As we began the trek home, we saw several Willets and we were graced with a fly by of two American Oystercatchers, probably U5 and his mate. Six weary, but happy birders made it back to the parking lot three hours later, a very fun day!

Last birders Standing – Ed Konrad

For those SIBers that attended the training and bird walk this week, remember to practice what we “learned” and “watched” to inform others about the importance of “protecting” our birds that need our help on North Beach!

Seabrook Island–North Beach, Charleston, South Carolina, US
Mar 29, 2017 10:32 AM – 1:39 PM
39 species

  • Wood Stork (Mycteria americana)  1
  • Double-crested Cormorant (Phalacrocorax auritus)  10
  • Brown Pelican (Pelecanus occidentalis)  15
  • Great Blue Heron (Ardea herodias)  8
  • Great Egret (Ardea alba)  2
  • Tricolored Heron (Egretta tricolor)  1
  • White Ibis (Eudocimus albus)  7
  • Black Vulture (Coragyps atratus)  2
  • Turkey Vulture (Cathartes aura)  1
  • Osprey (Pandion haliaetus)  1
  • Bald Eagle (Haliaeetus leucocephalus)  1
  • American Oystercatcher (Haematopus palliatus)  2
  • Black-bellied Plover (Pluvialis squatarola)  3
  • Wilson’s Plover (Charadrius wilsonia)  7     
  • Semipalmated Plover (Charadrius semipalmatus)  3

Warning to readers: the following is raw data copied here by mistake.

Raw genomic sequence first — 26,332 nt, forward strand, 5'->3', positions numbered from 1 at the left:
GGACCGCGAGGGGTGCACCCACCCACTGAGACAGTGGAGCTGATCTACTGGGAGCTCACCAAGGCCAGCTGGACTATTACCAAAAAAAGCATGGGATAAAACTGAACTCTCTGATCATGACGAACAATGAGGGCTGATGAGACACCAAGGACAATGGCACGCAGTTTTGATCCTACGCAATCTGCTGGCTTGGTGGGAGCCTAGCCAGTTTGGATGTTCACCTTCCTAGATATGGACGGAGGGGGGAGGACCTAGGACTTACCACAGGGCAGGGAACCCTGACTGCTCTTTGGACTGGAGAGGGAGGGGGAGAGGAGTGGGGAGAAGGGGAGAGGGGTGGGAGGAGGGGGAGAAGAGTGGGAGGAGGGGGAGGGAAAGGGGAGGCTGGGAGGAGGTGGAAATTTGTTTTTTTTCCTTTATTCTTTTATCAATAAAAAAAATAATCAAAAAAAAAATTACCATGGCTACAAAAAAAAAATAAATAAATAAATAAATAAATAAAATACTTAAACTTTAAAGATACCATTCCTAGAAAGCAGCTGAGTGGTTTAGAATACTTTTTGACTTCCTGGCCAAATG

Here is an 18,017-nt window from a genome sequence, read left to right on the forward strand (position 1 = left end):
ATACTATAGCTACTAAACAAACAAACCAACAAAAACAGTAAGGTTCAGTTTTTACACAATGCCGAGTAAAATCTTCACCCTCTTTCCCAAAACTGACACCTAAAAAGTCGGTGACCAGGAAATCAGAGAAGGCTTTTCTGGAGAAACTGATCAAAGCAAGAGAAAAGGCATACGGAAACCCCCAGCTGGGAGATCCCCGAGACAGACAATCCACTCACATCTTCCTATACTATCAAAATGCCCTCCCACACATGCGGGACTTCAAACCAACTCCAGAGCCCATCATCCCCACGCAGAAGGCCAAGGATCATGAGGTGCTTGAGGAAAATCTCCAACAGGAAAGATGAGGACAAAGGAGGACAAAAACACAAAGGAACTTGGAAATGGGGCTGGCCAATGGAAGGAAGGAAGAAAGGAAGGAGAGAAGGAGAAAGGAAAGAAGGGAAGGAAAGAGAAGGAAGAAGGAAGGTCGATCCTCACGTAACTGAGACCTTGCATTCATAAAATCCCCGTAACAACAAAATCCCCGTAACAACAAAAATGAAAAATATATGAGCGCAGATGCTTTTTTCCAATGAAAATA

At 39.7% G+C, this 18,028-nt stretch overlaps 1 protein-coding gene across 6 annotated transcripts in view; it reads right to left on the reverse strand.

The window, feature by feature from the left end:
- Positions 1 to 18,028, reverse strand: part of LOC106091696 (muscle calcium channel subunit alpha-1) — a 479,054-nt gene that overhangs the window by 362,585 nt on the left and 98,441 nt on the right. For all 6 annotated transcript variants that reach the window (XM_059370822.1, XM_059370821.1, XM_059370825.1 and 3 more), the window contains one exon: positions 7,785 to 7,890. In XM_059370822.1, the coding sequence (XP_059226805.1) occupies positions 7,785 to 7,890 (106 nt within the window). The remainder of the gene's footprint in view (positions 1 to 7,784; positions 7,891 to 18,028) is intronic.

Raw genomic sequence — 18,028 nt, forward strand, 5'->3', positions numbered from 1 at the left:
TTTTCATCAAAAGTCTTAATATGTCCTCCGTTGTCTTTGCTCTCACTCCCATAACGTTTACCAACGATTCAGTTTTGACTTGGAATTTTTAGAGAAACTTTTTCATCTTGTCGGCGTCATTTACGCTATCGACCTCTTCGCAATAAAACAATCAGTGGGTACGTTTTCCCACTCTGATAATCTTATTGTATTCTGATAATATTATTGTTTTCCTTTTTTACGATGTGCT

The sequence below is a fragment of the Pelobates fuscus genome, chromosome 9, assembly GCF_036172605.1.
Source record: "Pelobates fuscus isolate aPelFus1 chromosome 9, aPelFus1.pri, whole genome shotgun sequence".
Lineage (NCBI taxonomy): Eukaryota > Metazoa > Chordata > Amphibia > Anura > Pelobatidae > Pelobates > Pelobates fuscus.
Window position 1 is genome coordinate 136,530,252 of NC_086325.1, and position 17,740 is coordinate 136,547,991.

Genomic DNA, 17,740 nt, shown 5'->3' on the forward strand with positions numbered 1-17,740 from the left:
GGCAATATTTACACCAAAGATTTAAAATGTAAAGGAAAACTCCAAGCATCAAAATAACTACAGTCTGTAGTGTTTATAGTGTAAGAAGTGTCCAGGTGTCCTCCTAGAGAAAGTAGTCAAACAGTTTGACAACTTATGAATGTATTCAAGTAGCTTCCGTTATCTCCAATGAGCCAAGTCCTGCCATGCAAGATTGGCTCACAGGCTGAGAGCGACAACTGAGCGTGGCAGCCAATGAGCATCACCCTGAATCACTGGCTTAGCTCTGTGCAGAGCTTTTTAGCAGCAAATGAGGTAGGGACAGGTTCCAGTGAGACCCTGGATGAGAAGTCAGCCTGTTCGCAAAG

• Piping Plover (Charadrius melodus)  5
  • Red Knot (Calidris canutus)  1800    
  • Sanderling (Calidris alba)  25
  • Dunlin (Calidris alpina)  60
  • Willet (Tringa semipalmata)  5
  • Bonaparte’s Gull (Chroicocephalus philadelphia)  1
  • Laughing Gull (Leucophaeus atricilla)  12
  • Ring-billed Gull (Larus delawarensis)  3
  • Forster’s Tern (Sterna forsteri)  110     Counted in scope
  • Royal Tern (Thalasseus maximus)  29
  • Black Skimmer (Rynchops niger)  109
  • Mourning Dove (Zenaida macroura)  2
  • Belted Kingfisher (Megaceryle alcyon)  1
  • White-eyed Vireo (Vireo griseus)  1
  • American Crow (Corvus brachyrhynchos)  5
  • Fish Crow (Corvus ossifragus)  8
  • Carolina Chickadee (Poecile carolinensis)  1
  • Tufted Titmouse (Baeolophus bicolor)  2
  • Blue-gray Gnatcatcher (Polioptila caerulea)  1
  • Northern Mockingbird (Mimus polyglottos)  1
  • Cedar Waxwing (Bombycilla cedrorum)  40
  • Pine Warbler (Setophaga pinus)  1
  • Northern Cardinal (Cardinalis cardinalis)  2
  • House Finch (Haemorhous mexicanus)  3
Advertisements

Author: sibirders

SEABROOK ISLAND BIRDERS / “watching, learning, protecting” Seabrook Island Birders (SIB) are residents, renters and guests of Seabrook Island, SC who have an interest in learning, protecting and providing for the well-being of the incredible variety of birds that inhabit Seabrook Island throughout the year.

Leave a Reply

Fill in your details below or click an icon to log in:

WordPress.com Logo

You are commenting using your WordPress.com account. Log Out / Change )

Twitter picture

You are commenting using your Twitter account. Log Out / Change )

Facebook photo

You are commenting using your Facebook account. Log Out / Change )

Google+ photo

You are commenting using your Google+ account. Log Out / Change )

Connecting to %s